Tuesday, August 1, 2017

Chaos Magic and Treasures from the Wreck of the Unbelievable


Somewhere between lies and truth lies the truth.

Damien Hirst, Treasures from the Wreck of the Unbelievable

When I was in Venice I had the fortune to find myself in Damien Hirst's exhibition ''Treasures from the Wreck of the Unbelievable'' at the Palazzo Grassi and was provided with ample opportunity to reflect on Chaos Magic, its efficacy (or lack thereof) and its absorption by the mainstream.





The whole space is set up like the British Museum and the conceit is that Team Hirst have rescued and restored the antiquities recovered from a sunken wreck - there are numerous films whch show their work in action, exploring a seabed littered with glimmering treasure in the form of golden coins, weapons, ornaments and statuary - shoals of fish swimming by.  One of the first things I noticed was how everyone was really into it, they entered that headspace as if they were in a museum studying genuine relics and artefacts and only after a while did people seem to snap out of it and well... get the joke.



It was at this point in the exhibition that I reflected on the relative lack of success chaos magicians had had with working with thought-forms such as Mickey Mouse or Batman and how they tended to resort in the end to working with saints or ancient spirits.  From my understanding the post-chaos argument (that leads into the grimoire revival) seemed to be that older entities had had longer to gestate in some kind of astral womb or had been fed more by sacrifice and prayer and were therefore more capable of granting boons and inflicting banes than Scooby Doo was.  I wondered for a moment whether this was down to the presentist perception that is dominant amongst magicians, and whether there was an eternalist approach to the conjuring of cartoon characters that took into account that they would exist for centuries and therefore would grow stronger as belief in the older Gods waned.  Could you tap into that from the present, summon them from the future?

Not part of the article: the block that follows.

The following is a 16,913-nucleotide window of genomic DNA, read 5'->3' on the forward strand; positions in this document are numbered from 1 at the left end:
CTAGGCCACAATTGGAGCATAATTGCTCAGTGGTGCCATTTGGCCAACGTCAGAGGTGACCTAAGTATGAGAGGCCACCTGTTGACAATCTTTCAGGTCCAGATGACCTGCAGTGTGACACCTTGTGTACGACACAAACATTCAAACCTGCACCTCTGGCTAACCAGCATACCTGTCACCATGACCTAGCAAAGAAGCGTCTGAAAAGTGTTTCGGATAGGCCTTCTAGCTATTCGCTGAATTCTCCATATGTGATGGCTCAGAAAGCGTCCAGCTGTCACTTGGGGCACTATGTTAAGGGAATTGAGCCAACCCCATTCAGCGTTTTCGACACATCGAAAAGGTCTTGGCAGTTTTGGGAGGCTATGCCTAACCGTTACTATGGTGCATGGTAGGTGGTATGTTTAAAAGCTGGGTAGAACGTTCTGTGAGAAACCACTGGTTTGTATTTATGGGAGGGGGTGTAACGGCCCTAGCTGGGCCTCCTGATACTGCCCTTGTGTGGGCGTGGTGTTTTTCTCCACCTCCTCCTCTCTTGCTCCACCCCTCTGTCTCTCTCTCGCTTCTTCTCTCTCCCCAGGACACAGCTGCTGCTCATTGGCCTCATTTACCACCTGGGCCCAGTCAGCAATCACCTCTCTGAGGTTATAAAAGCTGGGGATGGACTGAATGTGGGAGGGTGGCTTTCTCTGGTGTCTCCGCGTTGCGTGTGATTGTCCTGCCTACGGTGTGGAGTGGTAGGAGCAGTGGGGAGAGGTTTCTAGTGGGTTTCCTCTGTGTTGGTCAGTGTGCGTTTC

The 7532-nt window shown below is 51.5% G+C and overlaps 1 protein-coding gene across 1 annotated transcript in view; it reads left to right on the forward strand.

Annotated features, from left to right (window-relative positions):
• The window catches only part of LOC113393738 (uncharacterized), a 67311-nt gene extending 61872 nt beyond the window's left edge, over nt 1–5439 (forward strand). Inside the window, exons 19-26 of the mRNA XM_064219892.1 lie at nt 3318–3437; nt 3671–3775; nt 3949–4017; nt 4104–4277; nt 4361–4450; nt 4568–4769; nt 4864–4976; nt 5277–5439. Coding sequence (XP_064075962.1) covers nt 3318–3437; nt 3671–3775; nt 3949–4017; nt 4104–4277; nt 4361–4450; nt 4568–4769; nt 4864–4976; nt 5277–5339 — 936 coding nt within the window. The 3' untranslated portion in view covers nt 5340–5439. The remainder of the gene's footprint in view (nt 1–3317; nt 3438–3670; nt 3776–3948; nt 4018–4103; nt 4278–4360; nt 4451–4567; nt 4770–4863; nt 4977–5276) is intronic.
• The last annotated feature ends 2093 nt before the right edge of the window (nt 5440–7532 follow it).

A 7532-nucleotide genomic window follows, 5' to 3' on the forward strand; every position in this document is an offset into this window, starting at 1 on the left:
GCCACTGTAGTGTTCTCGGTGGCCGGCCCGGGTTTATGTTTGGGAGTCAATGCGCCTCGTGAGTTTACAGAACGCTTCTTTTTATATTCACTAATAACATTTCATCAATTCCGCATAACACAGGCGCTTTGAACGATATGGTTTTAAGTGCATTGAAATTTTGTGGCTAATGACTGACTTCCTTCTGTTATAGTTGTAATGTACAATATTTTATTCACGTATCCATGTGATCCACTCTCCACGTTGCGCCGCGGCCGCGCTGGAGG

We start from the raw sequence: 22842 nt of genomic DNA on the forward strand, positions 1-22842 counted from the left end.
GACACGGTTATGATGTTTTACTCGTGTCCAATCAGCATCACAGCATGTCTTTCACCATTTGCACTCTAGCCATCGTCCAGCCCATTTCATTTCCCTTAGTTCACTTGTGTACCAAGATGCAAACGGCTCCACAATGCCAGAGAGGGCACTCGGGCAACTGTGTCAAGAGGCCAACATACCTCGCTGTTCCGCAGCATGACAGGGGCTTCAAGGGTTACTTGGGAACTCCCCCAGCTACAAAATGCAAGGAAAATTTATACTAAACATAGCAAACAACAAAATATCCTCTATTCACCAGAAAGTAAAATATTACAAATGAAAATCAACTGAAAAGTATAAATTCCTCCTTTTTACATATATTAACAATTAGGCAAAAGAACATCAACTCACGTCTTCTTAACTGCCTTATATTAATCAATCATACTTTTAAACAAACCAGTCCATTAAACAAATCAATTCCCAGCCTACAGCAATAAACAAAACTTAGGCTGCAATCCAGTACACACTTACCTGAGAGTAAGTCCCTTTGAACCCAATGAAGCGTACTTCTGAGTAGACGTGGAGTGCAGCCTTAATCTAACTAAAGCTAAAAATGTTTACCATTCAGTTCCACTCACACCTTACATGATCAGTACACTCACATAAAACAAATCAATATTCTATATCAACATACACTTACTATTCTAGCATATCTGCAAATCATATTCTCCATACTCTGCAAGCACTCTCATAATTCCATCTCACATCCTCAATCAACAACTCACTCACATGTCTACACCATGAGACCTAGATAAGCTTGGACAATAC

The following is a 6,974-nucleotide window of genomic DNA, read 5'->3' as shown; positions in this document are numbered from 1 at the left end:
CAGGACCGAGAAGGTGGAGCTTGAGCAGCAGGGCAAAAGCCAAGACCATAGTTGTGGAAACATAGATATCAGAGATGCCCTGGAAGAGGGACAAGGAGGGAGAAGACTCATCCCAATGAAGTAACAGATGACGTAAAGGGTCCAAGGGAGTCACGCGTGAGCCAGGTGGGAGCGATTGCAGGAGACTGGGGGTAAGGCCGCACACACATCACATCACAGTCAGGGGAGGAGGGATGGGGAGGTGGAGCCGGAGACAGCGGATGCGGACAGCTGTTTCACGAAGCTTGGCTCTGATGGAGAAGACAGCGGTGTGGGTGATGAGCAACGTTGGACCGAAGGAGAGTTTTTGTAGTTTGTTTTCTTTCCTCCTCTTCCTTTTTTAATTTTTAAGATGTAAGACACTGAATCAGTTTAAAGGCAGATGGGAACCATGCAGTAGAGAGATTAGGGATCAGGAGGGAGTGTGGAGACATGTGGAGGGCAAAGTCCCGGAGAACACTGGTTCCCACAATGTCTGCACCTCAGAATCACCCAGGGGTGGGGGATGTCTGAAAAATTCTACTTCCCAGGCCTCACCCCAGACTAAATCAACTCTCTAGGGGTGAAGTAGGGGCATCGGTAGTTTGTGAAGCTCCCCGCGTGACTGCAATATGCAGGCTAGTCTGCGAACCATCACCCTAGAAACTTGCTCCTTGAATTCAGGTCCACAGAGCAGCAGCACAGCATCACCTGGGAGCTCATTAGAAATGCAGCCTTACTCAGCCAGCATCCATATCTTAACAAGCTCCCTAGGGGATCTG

As I reflected I attempted to sense some kind of eternal something emanating from these ''treasures'' but there was nothing there. It made me wonder that whether the connection that some people claim to have with antiquities at museums is more to do with their own mind than any kind of ''energy'' or ''spirit'' resting in the statue or tool itself.  In the end I concluded that it might be the case that in this timeline the relics of the modern world are brutally swept away by some catastrophe and so never have the time to ''gestate'' or ''feed'' in the astral even from an eternalist perspective.  Perhaps these cultural trinkets are only here for a brief moment, never amount to much and the inheritors or our civilization, human or otherwise, have no further interest in archaeology.  They might symbolise a culture that doomed the Earth and there may be another great iconoclasm?



Although the reverential air to the sacred past was broken after the first encounter with Mickey and other Disney characters the majority of the exhibition is made up of a selection of statues of deities and mystical figures from around the world - so it is very much like the British Museum.  Was it possible to connect with spirit/memory through these artworks or only to admire them aesthetically?   It seemed like there was nothing in these statues either apart from great beauty, and although surely noone had conjured spirits into them (Damien...?) it was impossible even to connect with the idea of the spirit through them.


Later in my pathwalking I ended up in the Temple of Zeus in Olympia and the Parthenon in Athens so I had a lot to compare and contrast with the exhibition and although the experience of Treasures from the Wreck of the Unbelievable was spiritually underwhelming it was really very very funny.  A lot like Chaos Magic in that respect.  Let's hope it doesn't start taking itself too seriously.






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